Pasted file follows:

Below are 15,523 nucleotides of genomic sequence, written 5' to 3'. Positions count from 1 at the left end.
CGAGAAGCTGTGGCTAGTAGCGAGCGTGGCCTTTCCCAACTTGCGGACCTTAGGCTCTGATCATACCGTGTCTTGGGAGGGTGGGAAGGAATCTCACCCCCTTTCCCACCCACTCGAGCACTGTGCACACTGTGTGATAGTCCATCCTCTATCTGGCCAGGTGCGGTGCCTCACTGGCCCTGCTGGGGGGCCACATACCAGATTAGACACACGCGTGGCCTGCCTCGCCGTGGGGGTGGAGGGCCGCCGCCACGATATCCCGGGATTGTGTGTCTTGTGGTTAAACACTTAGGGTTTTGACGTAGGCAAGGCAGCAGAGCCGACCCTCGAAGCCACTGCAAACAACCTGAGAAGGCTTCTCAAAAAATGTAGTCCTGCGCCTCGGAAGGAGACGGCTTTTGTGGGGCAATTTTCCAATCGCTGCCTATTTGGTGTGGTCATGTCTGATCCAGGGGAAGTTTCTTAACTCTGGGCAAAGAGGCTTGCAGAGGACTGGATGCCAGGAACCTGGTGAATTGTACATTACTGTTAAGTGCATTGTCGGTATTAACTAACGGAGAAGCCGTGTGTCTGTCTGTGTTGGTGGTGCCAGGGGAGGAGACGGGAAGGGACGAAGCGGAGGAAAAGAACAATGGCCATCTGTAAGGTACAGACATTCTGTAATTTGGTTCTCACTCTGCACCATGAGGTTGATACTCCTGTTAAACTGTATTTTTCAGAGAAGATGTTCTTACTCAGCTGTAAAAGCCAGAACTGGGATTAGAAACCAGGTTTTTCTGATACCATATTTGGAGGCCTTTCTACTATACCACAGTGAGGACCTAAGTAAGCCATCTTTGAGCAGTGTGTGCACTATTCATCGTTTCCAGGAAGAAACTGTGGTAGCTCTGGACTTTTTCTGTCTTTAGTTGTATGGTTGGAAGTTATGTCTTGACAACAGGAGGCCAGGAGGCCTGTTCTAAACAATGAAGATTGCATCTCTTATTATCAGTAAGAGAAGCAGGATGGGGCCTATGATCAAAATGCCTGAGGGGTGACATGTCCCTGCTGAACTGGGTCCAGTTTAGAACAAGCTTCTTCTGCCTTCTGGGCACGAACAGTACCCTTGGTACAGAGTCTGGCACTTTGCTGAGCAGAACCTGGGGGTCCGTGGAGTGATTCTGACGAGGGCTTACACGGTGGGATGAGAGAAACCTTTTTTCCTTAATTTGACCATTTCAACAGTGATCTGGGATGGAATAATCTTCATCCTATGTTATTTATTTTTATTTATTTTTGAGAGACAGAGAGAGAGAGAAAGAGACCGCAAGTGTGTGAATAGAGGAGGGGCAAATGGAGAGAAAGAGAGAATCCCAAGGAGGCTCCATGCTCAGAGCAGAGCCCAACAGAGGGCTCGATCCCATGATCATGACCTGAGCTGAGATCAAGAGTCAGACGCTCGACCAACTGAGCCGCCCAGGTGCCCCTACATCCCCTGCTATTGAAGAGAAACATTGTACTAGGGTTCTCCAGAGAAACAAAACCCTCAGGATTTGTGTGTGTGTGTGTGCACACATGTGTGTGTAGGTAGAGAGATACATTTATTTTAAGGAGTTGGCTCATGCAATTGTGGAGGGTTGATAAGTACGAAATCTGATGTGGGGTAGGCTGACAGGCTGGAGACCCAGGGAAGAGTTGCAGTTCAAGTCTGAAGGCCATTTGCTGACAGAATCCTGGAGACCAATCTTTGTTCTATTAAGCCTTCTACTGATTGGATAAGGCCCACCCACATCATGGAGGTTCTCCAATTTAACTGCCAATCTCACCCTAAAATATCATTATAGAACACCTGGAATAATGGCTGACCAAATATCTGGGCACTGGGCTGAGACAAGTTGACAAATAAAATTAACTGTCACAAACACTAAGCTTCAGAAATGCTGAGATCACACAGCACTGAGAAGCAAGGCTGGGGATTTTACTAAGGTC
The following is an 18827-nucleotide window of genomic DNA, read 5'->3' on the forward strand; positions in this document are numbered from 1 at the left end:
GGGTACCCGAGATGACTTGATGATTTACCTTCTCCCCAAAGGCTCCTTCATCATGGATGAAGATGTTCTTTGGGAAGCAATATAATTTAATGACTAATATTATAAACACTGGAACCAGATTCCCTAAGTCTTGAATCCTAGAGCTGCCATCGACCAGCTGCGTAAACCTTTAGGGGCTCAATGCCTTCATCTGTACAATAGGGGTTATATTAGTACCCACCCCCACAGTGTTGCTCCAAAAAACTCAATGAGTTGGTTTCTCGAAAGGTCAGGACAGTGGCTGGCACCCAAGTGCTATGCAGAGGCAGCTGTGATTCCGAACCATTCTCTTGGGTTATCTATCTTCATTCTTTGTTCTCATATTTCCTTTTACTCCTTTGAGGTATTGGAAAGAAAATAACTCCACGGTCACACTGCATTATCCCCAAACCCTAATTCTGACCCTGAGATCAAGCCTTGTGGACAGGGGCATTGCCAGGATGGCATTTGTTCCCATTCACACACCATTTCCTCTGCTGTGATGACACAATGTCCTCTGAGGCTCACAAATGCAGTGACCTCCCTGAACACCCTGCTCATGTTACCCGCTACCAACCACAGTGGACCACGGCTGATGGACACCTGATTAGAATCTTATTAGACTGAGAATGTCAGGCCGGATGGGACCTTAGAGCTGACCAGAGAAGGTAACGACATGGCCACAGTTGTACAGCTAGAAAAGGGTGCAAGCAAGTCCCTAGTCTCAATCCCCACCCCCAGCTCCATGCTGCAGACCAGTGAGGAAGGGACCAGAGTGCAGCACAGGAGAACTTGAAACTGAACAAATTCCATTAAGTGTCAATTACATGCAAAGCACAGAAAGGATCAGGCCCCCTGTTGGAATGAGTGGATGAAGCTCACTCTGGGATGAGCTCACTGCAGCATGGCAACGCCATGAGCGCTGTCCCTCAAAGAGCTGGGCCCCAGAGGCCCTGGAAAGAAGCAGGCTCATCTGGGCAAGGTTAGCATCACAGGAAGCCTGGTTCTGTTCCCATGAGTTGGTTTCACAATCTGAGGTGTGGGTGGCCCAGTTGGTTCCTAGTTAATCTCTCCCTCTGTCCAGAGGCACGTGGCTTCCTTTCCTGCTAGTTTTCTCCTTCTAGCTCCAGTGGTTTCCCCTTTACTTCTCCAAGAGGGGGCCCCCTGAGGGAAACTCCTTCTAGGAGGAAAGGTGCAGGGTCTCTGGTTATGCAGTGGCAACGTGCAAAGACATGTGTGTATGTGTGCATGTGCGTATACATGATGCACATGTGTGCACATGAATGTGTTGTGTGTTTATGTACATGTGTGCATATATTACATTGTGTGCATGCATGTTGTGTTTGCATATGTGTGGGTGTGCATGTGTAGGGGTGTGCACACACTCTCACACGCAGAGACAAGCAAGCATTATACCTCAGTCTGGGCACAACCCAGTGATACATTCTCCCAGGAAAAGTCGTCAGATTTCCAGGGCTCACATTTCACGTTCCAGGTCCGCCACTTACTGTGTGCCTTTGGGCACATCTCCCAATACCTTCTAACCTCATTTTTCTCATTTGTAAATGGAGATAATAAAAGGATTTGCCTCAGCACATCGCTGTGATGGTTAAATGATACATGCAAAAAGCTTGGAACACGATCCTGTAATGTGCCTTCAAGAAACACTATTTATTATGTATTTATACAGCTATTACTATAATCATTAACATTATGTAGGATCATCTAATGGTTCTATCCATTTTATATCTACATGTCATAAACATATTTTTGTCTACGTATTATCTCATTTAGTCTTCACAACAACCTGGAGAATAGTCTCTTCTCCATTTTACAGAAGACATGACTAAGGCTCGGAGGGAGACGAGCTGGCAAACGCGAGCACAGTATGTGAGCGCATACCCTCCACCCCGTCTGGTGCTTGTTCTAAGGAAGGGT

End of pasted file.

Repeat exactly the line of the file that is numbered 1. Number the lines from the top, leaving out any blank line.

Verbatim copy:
Below are 15,523 nucleotides of genomic sequence, written 5' to 3'. Positions count from 1 at the left end.